Friday, 31 October 2008

Binoculars bring you closer to the action, from birds to baseball to your favourite band. Choosing the right binoculars means deciphering specifications. Hereís what you need to know when shopping for these handy optical instruments.



The Basics

  • There is a wide range of binocular pricing. From under $10 to more than $2,500, you esseentially get what you pay for. Think about spending at least $250 for a good quality starter pair of binoculars.
  • There are two “magic numbers” to consider when buying a pair of binoculars:

    • Magnification: if it says 8 it means it will bring your subject 8 times closer; 10 means 10 times closer. The higher the number, the closer it appears.

    • Size of the objective lens (in millimetres): this determines how much light it lets in. The higher the number, the larger the lens, the more light that passes through, the brighter and easier to see the image.

  • Field of view is an important concept that refers to the amount of territory you see when you look through the binocular. The greater the magnification, the narrower the field-of-view. If a wide field-of-view is important to you (e.g. for viewing fast-moving objects like race horses, shooting stars, or race cars), don't purchase the most powerful binoculars.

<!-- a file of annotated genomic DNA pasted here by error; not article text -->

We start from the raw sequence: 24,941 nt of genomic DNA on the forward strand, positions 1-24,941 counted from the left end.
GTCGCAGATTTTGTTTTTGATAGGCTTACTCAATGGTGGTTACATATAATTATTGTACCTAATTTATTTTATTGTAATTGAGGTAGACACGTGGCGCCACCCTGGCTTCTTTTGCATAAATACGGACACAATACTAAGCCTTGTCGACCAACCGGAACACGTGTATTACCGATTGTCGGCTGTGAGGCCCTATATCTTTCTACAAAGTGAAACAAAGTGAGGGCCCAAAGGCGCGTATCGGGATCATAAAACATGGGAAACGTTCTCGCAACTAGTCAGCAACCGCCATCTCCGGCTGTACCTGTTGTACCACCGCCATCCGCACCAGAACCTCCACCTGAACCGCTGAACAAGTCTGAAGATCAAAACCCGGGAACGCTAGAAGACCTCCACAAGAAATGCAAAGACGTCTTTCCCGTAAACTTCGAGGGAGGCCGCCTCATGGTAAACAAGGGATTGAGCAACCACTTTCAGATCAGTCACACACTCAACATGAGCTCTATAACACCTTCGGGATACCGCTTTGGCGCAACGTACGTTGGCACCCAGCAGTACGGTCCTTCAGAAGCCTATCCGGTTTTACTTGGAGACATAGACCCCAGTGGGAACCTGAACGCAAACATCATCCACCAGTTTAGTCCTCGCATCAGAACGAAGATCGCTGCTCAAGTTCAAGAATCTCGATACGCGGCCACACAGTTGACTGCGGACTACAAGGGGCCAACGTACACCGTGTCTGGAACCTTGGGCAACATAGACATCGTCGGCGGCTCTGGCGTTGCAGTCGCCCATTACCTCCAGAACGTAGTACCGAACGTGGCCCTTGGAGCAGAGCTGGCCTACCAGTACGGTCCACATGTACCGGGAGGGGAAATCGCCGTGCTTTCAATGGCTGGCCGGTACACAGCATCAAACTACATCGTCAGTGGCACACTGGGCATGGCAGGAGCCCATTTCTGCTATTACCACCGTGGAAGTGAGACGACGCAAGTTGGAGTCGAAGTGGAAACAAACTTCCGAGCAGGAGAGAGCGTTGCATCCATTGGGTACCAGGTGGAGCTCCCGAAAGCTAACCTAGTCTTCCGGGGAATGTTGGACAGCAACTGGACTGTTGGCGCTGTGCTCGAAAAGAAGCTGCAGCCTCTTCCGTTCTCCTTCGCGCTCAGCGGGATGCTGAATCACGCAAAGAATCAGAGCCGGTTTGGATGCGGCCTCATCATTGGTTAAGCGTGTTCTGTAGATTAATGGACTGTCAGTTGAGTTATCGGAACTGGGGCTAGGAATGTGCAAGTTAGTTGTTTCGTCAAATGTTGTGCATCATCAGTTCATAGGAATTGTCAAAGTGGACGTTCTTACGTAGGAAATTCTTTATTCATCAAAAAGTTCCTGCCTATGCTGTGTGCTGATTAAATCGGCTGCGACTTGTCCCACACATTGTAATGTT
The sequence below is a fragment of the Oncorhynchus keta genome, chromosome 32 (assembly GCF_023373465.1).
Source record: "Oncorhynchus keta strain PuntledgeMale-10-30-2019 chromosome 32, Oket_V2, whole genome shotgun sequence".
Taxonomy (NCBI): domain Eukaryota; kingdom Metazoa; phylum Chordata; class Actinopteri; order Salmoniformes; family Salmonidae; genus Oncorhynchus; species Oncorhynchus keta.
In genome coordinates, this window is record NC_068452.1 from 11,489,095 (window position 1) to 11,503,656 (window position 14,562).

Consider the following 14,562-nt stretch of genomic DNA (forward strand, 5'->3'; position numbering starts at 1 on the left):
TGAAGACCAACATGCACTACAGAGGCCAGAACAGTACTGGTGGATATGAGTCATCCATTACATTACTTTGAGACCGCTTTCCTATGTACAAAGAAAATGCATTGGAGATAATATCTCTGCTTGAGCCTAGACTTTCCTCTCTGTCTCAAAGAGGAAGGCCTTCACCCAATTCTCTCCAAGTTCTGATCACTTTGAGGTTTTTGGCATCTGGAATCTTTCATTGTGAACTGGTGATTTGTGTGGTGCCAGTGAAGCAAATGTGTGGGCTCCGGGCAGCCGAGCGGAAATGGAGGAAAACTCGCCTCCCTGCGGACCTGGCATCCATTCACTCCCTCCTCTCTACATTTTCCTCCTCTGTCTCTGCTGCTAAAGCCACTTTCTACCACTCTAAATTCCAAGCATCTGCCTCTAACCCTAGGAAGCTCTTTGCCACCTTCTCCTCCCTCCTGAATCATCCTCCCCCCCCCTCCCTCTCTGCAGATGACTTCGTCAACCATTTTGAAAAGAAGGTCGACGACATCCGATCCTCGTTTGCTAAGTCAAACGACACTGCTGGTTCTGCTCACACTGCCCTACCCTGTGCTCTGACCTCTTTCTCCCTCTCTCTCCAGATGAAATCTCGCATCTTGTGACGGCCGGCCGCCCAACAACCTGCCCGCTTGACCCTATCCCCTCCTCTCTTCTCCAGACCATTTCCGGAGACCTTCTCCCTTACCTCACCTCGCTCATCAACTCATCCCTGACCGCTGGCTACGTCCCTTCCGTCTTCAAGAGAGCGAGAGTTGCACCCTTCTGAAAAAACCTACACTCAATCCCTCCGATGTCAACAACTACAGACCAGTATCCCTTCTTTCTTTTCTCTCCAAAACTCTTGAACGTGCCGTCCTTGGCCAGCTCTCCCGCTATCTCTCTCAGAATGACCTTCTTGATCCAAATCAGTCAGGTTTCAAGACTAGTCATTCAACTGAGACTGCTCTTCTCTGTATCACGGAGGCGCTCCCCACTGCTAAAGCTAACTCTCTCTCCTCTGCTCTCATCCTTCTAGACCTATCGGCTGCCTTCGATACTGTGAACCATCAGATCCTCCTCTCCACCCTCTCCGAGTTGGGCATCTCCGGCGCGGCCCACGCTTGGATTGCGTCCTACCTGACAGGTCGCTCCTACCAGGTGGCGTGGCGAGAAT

• The lens coatings help remove glare and allow as much light as possible to enter. Multi-coated lenses have the best clarity.

  • Weather-proofing: The best quality binoculars have a rubber O-ring to seal the joints; lower quality ones pack the joints with grease to create a barrier, and wears off eventually, allowing rust and other maintenance issues.

Other Considerations

  • Be sure that you can maneuver the focus with one finger for easier handling.

  • If you share the binoculars a lot, get ones with settings marked on the diopter dial (used to adjust the two barrels to fit different eye/face shapes) so you can easily return it to your preferred fit.

  • The lighter the better. Anything over 2 lbs get heavy and cumbersome pretty fast.



We went on an island tour and tried out four different sets of binoculars to see which worked best at bringing the sights closer.

  • Tasco: $100
  • Leupold: $150
  • Bushnell: $400
  • Swarovski: $2400

Viewing Test

  • The Bushnell’s had good strength but lacked clarity.

  • The Swarovski binoculars were the clearest and closest, and felt light and balanced in the hands.

  • The Leupold were clear and provided a good picture.

  • The Tasco provided the least clarity.


Without question the Swarovski binoculars were the top winner, but the price tag made us reconsider. Combining budget considerations with performance, the Leupold (approximately $150) were our binoculars of choice.


Wholesale Sports


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